Civilization - the way we live now
Saatchi Gallery London June 2 – September 17, 2023
Hilary Tsui arbeitet als Kunstberaterin, Kulturmanagerin und Kuratorin. Sie ist Gründerin von CityTransit Arts, das die Vermittlung und Sammlung zeitgenössischer und urbaner Kunst fördert (www.citytransitarts.com).
From Paris to Vienna, it is easy to find an exhibition horning the urgency of climate crisis nowadays. Curators have been doing the best research to dig out brilliant artists and works on the topic. With all the combined efforts just to convene a simple message, that there is not much time left till we reach the point of no return. However, it is this exhibition, Civilization: The Way We Live Now, which gives us a rare opportunity to have a sober look at our, sometimes absurd, contemporary life, and in turn, gives us the loudest wakeup call.
Let’s think about it for a minute. How many ancient civilizations have collapsed before our time? From the well-known Mayans, the Old Kingdom of Egypt and Roman Empire, to the lesser known Khmer empire, the Indus civilization, and the Mississippians, there are over 30 advanced civilizations that have collapsed. As to the factors contributing to their collapse, there have been different researches done over the years.
In 2014, a research conducted by the University of Maryland and partly funded by NASA looked into how »population, climate, water, agriculture, and energy« can lead to the collapse when these factors converge to generate two crucial social features, namely the scarcity in food and resources, plus the inequality gap between the rich and the poor.
In 2016, Ian Morris, archaeologist and Professor of History at Stanford University, presented his perspective from his years-long archaeological research and concluded five major factors contributing to the collapse of ancient civilizations. These are: 1) uncontrollable population movements; 2) new epidemic diseases; 3) failing states leading to increased warfare; 4) collapse of trade routes leading to famine; and 5) climate change.
Fast forward to 2023, these are exactly the daily reality that we are confronted with. Adding to the new challenge we are facing with the current unpredictable development of A.I., we indeed are walking on thin ice. No wonder this landmark exhibition feels like a long time coming. Thanks to the initiator and independent curator, William A Ewing, a veteran in photography, joined by co-curator, Holly Roussell Perret-Gentil, a specialist in Chinese photography to embark on this ambitious project in 2016. After touring in major Museums in Seoul (KR), Beijing (CN), Melbourne (AUS), Auckland (NZ), Marseille (FR) and Forli (IT) with modifications at each location, it has arrived in the Saatchi Gallery in London. The exhibition showcasing over 350 original prints by 150 internationally acclaimed photographers, from established to emerging alike, does not only serve as a study of contemporary photography, it also serves as a massive visual study on global human conditions in urban settings.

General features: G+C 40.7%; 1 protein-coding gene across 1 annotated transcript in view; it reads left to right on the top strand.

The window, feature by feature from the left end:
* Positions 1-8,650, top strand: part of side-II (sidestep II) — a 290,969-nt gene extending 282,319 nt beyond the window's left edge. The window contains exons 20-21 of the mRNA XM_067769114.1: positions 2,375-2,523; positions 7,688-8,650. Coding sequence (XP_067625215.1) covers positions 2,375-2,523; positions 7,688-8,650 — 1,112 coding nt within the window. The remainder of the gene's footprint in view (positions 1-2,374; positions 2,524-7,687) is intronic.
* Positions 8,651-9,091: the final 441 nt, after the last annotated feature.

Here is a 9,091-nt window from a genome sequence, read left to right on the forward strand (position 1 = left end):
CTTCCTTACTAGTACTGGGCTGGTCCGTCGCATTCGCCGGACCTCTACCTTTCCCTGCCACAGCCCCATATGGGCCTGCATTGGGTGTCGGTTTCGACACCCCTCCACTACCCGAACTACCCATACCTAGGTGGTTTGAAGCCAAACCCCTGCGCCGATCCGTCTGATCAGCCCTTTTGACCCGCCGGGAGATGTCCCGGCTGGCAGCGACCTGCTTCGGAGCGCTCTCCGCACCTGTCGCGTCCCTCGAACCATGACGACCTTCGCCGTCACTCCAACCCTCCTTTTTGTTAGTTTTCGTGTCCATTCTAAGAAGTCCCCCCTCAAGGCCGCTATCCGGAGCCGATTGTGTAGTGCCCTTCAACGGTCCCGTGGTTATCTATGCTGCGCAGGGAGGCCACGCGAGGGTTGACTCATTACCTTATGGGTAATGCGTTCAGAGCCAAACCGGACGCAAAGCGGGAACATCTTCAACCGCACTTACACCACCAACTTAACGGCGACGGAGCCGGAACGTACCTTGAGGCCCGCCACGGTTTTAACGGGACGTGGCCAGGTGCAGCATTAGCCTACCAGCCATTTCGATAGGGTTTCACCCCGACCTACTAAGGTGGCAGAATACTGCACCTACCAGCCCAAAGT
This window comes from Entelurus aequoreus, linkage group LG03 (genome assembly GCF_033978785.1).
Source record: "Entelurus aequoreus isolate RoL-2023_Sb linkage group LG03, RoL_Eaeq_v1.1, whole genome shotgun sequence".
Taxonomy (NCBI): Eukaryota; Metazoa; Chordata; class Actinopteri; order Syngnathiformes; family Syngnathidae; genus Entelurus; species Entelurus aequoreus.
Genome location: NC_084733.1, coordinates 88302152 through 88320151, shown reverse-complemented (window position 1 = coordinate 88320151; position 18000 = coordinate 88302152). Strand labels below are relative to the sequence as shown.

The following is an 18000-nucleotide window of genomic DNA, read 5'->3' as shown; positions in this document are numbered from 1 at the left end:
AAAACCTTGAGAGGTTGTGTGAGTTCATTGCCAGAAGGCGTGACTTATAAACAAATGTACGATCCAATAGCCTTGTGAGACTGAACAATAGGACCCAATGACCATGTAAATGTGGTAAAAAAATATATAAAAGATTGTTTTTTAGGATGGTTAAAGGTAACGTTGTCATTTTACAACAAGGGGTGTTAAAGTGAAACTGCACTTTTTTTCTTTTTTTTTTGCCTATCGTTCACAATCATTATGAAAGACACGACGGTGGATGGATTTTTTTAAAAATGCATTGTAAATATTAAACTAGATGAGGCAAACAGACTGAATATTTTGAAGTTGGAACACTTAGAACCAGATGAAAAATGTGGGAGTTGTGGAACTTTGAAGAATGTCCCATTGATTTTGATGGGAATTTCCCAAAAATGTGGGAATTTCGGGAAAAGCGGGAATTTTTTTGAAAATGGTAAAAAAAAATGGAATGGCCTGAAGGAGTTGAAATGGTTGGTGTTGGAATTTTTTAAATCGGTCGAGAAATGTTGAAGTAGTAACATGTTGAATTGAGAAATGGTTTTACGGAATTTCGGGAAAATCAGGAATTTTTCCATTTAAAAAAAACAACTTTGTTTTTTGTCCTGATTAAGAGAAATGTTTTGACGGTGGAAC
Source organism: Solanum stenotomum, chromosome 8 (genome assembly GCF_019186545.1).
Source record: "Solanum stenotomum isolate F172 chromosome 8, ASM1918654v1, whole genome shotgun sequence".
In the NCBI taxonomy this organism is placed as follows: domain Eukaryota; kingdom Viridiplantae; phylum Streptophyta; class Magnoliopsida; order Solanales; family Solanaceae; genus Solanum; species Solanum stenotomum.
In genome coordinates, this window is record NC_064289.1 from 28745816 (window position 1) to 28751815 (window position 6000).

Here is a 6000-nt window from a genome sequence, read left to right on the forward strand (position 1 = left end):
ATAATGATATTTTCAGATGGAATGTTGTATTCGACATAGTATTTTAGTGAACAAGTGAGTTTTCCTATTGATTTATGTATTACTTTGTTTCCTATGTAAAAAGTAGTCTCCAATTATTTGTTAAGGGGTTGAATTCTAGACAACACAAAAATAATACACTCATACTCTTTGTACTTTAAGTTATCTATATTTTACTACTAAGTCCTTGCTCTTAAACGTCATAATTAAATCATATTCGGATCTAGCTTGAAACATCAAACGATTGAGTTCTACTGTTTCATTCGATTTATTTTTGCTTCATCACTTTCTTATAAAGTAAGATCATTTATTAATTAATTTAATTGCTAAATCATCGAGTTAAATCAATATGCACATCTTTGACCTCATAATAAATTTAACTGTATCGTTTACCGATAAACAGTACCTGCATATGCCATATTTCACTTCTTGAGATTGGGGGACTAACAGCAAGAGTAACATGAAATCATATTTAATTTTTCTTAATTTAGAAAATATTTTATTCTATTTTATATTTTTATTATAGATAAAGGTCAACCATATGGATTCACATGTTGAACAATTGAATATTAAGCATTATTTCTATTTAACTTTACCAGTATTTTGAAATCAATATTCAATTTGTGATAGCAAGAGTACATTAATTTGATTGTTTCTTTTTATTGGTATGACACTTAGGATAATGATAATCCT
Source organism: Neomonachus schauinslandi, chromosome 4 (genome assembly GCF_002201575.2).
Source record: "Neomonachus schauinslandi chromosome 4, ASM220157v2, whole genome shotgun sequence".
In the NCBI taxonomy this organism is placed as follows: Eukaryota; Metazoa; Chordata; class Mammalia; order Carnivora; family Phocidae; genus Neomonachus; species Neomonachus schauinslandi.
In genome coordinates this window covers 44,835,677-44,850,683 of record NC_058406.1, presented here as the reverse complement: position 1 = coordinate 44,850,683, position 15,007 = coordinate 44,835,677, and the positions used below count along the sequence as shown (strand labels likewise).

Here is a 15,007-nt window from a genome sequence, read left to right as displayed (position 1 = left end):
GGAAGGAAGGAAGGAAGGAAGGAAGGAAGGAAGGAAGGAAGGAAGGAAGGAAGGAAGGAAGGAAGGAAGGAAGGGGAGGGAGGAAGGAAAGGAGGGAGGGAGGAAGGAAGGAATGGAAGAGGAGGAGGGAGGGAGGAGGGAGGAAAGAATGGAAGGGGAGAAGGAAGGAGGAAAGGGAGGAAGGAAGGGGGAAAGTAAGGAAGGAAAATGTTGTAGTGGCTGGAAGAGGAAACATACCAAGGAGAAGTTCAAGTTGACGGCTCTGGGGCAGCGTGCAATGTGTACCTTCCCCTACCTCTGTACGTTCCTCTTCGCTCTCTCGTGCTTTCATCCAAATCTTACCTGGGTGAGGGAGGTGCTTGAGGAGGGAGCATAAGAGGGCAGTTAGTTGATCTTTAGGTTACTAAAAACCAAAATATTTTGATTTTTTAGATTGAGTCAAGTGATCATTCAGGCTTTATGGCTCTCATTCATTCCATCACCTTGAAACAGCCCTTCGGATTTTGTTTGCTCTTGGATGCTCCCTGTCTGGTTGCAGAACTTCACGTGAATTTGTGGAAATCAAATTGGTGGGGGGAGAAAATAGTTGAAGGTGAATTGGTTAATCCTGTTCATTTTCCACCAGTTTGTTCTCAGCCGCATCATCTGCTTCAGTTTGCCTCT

Ewing has stressed on multiple occasions, that the exhibition intends to spotlight on the collective nature of our civilization instead of the prevalent glorification of individual accomplishments. Indeed, the exhibition offers a breathtaking glimpse at our collective life and structures across the globe. With the focus on displaying still photography, viewers are given the time and space to contemplate on the various issues being presented.
The exhibition is conceived as a journey through key aspects of civilization and consists of eight thematic chapters. Most works are documentary in nature, with a blend of photojournalism and art photography in their end-results. One would walk through different chapters with a mixed of emotions. At times in awe of our technological achievements, and at other times, saddened or in disbelief of certain absurd urban conditions that we find ourselves dwelling in. Since it is not possible to review the works of 150 outstanding photographers in a meaningful way, here are a few pieces that stood out in different chapters.
Chapter 1: HIVE - on the urban environment
In HIVE, the acclaimed French photojournalist Philippe Chancel’s piece showing an aerial view, which depicts a spacious land without proper urban planning, with a few high-rises here and there and a monstrous high rise still under construction that is obviously out of proportion, when compared with other buildings in its surrounding. The subject matter in this photo is quite clearly the Burj Khalifa Tower, a 828-meter tall building that has been the tallest building since 2010 (it will, however, be soon be beaten by the 1000-metered Jeddah Tower in Saudi Arabia in 2023). The photograph clearly captures the extreme and ridiculous attempt of nations in their quest of the tallest building race.
Chapter 2: ALONE TOGETHER – how we relate to one another